The text of one of the fatwa’s of the Sheikh demonstrates his view of the Khilafah towards co-operating with the colonialists. Even though it was issues in 1920, many of the points he mentioned are still applicable today. He said:
“The enemies of Islam have left no stone unturned to strike against and harm the honour and prestige of Islam. Iraq, Palestine and Syria that were won over by the Prophet’s companions and his followers, after innumerous sacrifices, have once again become the targets of greed of the enemy of Islam. The honour of Khilafat is in tatters. Khalifat-ul-Muslimin (Muslim Caliph), who used to unite the entire community on this planet; who as vice-regent of Allah on this earth used to implement the universal law of Islam; who used to protect the rights and interests of Muslims and who used to preserve and ensure that the glory of the words of the Creator of this universe be preserved and implemented, has been surrounded by the enemies and made redundant…The flag of Islam is flying low today. The soul of Hazrat Abu Ubaidah (RA), Sa’d Bin Abi Waqas (RA), Khalid Bin Walid (RA) and Abu Ayub Ansari (RA) is restless today. Why is it so? It is because Muslims have lost their dignity, their honour and their self-respect. The bravery and religious fervour that was their forte and heritage, they have lost these due to their ignorance and over-indulgence in frivolities.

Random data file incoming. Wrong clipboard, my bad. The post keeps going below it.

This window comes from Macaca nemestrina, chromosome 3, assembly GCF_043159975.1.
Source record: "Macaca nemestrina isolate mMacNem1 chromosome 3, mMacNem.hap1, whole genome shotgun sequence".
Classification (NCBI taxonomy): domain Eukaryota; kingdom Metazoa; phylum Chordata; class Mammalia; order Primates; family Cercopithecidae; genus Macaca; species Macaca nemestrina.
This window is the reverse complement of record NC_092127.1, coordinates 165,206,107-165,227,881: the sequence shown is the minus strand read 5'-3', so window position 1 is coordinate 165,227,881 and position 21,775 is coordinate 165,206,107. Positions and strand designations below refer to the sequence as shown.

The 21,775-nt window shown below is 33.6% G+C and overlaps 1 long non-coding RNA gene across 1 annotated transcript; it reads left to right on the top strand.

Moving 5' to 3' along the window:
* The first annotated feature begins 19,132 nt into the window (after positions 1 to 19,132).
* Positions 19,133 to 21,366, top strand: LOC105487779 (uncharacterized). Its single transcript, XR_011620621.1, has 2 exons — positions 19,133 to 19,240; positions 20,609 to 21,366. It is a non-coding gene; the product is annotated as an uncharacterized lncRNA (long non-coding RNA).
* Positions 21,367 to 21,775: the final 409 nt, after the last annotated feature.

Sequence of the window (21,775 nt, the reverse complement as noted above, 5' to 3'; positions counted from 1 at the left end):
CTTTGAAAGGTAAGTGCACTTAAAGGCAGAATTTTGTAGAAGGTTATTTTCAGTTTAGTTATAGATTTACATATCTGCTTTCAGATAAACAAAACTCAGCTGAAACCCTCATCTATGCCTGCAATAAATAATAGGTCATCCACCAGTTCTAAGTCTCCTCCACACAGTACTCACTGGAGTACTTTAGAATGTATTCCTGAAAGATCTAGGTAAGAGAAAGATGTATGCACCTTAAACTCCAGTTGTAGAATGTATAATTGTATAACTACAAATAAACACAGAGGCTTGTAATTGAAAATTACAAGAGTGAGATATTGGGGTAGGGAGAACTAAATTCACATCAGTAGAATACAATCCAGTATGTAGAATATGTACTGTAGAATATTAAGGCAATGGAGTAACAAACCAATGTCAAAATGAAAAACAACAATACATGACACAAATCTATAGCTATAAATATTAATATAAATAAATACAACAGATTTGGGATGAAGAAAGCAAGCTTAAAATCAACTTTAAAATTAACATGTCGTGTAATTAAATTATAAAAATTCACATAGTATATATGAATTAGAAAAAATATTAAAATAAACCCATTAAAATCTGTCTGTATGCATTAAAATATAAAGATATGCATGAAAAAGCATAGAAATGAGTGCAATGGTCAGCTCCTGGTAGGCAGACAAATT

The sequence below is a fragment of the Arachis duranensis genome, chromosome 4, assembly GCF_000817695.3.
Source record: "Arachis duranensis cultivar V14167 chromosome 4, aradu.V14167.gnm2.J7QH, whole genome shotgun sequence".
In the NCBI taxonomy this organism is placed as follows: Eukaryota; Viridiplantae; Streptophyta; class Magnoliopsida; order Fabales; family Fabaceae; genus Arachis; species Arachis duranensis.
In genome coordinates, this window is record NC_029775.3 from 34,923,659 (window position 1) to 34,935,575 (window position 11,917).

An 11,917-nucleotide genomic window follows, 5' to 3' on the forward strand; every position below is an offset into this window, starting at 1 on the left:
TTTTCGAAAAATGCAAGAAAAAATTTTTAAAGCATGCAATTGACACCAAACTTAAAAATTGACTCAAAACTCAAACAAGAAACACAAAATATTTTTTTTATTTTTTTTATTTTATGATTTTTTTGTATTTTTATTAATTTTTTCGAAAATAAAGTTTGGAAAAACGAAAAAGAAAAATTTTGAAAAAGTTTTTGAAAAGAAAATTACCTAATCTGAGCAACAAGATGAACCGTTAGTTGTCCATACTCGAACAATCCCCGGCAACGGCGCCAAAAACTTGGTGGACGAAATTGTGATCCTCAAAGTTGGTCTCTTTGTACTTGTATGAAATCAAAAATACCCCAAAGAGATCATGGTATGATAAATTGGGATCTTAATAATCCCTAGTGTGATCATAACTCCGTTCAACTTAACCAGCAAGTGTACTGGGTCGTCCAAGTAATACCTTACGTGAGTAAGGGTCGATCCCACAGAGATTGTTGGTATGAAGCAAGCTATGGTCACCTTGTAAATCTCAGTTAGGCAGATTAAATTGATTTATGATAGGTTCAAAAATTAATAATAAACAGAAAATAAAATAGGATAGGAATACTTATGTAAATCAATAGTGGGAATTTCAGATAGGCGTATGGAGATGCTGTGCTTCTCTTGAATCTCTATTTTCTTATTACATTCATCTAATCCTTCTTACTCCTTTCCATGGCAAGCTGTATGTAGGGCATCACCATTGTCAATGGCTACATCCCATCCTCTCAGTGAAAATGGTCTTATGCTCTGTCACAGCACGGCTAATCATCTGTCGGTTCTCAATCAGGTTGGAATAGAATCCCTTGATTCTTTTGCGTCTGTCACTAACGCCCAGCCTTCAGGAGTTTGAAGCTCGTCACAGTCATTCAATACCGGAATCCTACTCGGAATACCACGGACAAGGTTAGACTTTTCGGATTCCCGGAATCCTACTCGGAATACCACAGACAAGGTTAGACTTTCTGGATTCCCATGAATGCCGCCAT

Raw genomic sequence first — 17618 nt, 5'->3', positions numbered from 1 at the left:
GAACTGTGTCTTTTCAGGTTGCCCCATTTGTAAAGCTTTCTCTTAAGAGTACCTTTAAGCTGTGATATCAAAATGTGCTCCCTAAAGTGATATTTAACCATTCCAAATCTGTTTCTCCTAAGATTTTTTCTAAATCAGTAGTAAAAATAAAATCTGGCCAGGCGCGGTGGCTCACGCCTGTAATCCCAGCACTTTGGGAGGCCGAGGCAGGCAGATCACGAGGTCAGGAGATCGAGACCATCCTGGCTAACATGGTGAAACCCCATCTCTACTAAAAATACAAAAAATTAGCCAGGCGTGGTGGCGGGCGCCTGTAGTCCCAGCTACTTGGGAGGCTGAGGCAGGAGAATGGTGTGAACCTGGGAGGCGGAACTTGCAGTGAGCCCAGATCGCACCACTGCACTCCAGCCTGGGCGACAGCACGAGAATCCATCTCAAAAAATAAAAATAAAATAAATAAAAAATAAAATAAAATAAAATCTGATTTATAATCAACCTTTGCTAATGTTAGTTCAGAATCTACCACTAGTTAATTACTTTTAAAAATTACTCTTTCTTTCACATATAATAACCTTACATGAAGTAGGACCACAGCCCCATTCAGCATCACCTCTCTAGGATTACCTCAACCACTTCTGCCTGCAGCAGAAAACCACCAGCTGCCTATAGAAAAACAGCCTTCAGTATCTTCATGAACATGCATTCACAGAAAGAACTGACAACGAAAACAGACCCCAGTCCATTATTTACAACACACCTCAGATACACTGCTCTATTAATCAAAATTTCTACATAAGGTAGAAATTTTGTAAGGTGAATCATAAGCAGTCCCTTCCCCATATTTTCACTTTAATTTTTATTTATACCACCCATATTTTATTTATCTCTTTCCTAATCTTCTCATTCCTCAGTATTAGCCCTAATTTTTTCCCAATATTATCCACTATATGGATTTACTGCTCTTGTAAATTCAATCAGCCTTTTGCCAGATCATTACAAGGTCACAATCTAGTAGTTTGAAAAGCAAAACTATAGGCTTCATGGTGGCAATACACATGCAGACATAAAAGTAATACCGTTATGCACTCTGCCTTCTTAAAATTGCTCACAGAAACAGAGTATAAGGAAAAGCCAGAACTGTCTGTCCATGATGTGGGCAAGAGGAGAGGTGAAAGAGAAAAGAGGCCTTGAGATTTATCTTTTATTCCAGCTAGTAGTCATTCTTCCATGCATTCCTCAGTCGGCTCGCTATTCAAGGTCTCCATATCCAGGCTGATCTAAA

It is not only that in times of difficulty a Muslim does not help a fellow Muslim, but tragically that the eagerness to earn the goodwill and friendship of a kafir has led a brother to chop the head of his own brother. Muslims have drunk the blood of Muslims. Muslims have dipped their hands in the blood of their own brothers.